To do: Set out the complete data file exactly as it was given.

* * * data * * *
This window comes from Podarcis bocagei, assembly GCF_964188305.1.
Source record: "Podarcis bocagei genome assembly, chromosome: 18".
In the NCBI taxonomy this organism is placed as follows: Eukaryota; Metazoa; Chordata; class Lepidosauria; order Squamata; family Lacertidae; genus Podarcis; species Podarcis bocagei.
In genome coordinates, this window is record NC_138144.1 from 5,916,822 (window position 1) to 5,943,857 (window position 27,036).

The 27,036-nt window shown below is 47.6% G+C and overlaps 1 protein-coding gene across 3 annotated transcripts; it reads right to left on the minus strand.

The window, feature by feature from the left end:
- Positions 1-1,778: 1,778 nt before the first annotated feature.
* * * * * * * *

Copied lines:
This window comes from Podarcis bocagei, assembly GCF_964188305.1.
Source record: "Podarcis bocagei genome assembly, chromosome: 18".
In the NCBI taxonomy this organism is placed as follows: Eukaryota; Metazoa; Chordata; class Lepidosauria; order Squamata; family Lacertidae; genus Podarcis; species Podarcis bocagei.
In genome coordinates, this window is record NC_138144.1 from 5,916,822 (window position 1) to 5,943,857 (window position 27,036).

The 27,036-nt window shown below is 47.6% G+C and overlaps 1 protein-coding gene across 3 annotated transcripts; it reads right to left on the minus strand.

The window, feature by feature from the left end:
- Positions 1-1,778: 1,778 nt before the first annotated feature.